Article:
That huge THUD you heard coming from somewhere up north on Friday afternoon was the collective sound of a few thousand Canadian chins hitting the desktop, lap or floor upon seeing the U.S. Department of Agriculture’s proposed rule to fix mandatory country-of-origin labeling (MCOOL).  To say that the proposed solution to this problem was not what our Canadian friends had in mind when they appealed the program to the World Trade Organization (WTO) is a gross, gross understatement.   Far from eliminating MCOOL, USDA has in my opinion very likely made it more onerous.

First, let’s have a bit of review.  Canada and Mexico (along with several other countries) filed an objection with the WTO alleging that the U.S. MCOOL program was a violation of the trade agreements between the three countries.  The WTO ruled in favor of the complainants and the United States appealed that decision.  The WTO denied that appeal and again ruled that MCOOL violated trade agreements, giving the United States until May 23 to change MCOOL or be subject to trade retaliation by Canada and Mexico.  That retaliation could be levied against a wide variety of products but most assume (correctly, I believe) that U.S. agricultural products – and especially U.S. beef and pork – would be high on the retaliation list.

But the WTO appellate decision contained some curious findings that have left resolution of the situation up in the air.  The June 29, 2012 WTO report (which can be found at http://www.wto.org/english/tratop_e/dispu_e/384_386abr_e.pdf) stated that:

  • The review panel was correct in stating that the COOL measure treats imported livestock differently than domestic livestock.
  • The review panel was correct in finding that the COOL measure modifies condition of competition in the U.S. market to the detriment of imported livestock by creating an incentive in favor of processing exclusively domestic livestock and a disincentive against handling imported livestock.
  • The review panel fulfilled its obligation to make an objective assessment of the facts in its findings regarding segregation, commingling and the price differential between imported and domestic livestock in U.S. markets.
  • The Appellate Body upheld the review panel’s finding that the COOL measure, particularly in regard to the muscle cut meat labels, is inconsistent with trade agreements because it accords less favorable treatment to imported livestock than to like domestic livestock.

The same report, though, points out that some facets of country-of-origin labeling are acceptable.  Specifically, it says

  • The review panel did not err in finding that the objective of the COOL measure is providing origin information to consumers.
  • The review panel, in identifying the objective, fulfilled its obligation to objectively assess the facts and did not fail to characterize the objective in sufficient detail.
  • The review panel did not err in finding that providing consumer information on origin is a legitimate objective within the trade rules.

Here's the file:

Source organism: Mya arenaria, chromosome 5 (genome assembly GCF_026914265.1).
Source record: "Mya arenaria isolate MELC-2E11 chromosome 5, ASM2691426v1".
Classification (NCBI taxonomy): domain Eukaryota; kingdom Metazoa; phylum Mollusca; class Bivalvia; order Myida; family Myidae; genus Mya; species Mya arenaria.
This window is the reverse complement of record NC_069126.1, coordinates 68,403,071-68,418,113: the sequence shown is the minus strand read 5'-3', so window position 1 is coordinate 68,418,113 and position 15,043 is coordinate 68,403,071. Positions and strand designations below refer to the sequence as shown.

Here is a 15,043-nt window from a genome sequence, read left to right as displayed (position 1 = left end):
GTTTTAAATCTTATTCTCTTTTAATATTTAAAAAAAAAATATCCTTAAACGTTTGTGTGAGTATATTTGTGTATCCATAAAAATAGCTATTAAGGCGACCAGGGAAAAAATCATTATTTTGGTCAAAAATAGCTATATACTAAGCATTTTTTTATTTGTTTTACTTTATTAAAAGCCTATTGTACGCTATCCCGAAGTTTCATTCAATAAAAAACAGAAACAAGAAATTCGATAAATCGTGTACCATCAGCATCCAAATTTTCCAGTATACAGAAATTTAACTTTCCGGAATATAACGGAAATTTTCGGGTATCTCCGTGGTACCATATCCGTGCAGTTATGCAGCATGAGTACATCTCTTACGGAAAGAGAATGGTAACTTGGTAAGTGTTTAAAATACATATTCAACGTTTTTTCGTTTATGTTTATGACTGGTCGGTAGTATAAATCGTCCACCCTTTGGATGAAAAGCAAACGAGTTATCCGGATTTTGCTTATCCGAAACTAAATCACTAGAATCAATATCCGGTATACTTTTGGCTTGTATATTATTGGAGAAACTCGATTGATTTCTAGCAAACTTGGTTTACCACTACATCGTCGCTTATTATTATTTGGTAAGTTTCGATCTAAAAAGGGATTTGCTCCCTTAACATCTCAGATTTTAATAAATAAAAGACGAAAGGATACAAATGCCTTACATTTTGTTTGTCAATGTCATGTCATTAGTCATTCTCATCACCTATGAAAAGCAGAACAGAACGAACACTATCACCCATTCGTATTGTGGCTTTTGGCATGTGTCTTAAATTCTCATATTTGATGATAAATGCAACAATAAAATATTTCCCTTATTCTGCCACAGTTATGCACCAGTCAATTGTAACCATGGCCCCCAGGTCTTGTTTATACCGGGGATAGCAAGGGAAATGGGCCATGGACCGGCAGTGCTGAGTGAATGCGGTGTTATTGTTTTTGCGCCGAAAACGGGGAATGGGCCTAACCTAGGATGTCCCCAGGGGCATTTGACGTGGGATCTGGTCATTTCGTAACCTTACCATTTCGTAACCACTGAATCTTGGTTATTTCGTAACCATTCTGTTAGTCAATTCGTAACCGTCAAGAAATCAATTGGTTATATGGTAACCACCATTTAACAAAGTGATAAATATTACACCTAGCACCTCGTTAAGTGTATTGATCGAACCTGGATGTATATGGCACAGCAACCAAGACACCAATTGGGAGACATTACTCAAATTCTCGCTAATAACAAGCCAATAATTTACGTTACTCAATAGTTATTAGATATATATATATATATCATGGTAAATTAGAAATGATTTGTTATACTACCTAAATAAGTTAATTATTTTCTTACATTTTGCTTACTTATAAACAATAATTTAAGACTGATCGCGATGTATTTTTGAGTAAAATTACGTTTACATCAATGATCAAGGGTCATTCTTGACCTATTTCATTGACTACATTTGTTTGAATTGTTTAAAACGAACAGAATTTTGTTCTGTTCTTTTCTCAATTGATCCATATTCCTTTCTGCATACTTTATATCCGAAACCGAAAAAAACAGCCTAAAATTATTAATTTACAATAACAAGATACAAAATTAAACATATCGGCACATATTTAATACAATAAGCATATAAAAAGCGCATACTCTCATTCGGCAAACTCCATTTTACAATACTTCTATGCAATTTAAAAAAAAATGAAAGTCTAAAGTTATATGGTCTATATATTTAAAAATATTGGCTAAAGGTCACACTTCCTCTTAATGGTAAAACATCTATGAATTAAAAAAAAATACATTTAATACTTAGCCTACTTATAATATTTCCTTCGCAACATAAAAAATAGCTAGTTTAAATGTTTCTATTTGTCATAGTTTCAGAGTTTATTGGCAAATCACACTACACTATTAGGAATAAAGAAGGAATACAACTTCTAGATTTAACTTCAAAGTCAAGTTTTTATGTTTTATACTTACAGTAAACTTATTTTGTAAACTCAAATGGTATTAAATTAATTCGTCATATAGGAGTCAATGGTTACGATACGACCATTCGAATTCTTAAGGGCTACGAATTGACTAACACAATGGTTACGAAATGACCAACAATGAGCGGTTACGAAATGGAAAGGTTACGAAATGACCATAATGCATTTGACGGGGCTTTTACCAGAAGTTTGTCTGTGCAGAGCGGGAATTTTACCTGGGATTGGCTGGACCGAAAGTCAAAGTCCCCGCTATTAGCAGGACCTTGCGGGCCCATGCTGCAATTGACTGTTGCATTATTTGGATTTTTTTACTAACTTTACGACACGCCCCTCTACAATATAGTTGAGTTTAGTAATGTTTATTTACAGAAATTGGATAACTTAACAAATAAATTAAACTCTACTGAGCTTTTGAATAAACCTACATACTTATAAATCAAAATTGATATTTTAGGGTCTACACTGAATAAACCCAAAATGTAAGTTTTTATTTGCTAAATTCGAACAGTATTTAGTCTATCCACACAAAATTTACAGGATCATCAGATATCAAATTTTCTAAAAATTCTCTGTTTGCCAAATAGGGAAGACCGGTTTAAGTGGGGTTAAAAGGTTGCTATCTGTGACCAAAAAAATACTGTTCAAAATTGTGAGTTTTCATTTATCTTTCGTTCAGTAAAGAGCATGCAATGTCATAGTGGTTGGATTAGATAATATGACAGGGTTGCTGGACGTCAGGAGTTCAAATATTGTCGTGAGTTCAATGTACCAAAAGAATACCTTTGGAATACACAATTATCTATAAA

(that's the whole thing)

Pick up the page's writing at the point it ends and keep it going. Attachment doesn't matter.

• The review panel erred in finding that “the COOL measure does not fulfill the identified objective because it fails to convey meaningful origin information to consumers.”
  • The Appellate Body cannot complete an analysis of whether the COOL measure is more trade restrictive than necessary to fulfill its legitimate objective due to the lack of sufficient undisputed facts or factual findings.

I’m no lawyer but I think the first set of bullet points says that the WTO panel correctly looked at the facts in determining that a) MCOOL treats imported animals differently, b) MCOOL changes competitive conditions to the detriment of imported animals by creating a favorable incentive to process domestic animals and c) MCOOL is inconsistent with trade agreements because it affords less favorable treatment to imported livestock.

The second set of bullet points says, though, that a) the objective of MCOOL is to provide information and the Appellate Body did, in fact, consider all of the facts in making that determination, b) providing consumer information on origin is a legitimate objective, c) it is incorrect to conclude that MCOOL does not fulfill its objectives due to not conveying meaningful origin information and d) WTO doesn’t have enough facts to conclude whether MCOOL is more restrictive than necessary to fulfill the objective.

 

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So USDA’s Agricultural Marketing Service decided to fix the problem by dropping the rules that allowed product from animals born in Canada and Mexico but fed and processed in the United States to be mixed with product from domestically-born animals under a “Product of the U.S. and Country X” label.  The new rule says labels must contain information regarding where each step of the process occurs.  So now the product from animals born in Canada, fed in the United States and slaughtered in the United States will carry a label stating as such.  Product from strictly domestic animals will no longer be labeled “Product of the United States” but will say “Born, raised and slaughtered in the United States.” 

Do these changes solve the problems identified by the WTO?  Do they address the issue that any kind of country-of-origin labeling creates significant segregation costs even if origin labeling is itself a legitimate goal?  You can probably tell from my questions that I doubt that either question can be answered affirmatively.  Canada and Mexico will say the same thing when they appeal to the WTO that the USDA “fix” is really no fix at all but just a ploy to a) appease protectionist U.S. farm groups and b) set the stage for more negotiations, probably as part of the Trans-Pacific Partnership process.  This issue is FAR from settled.

 

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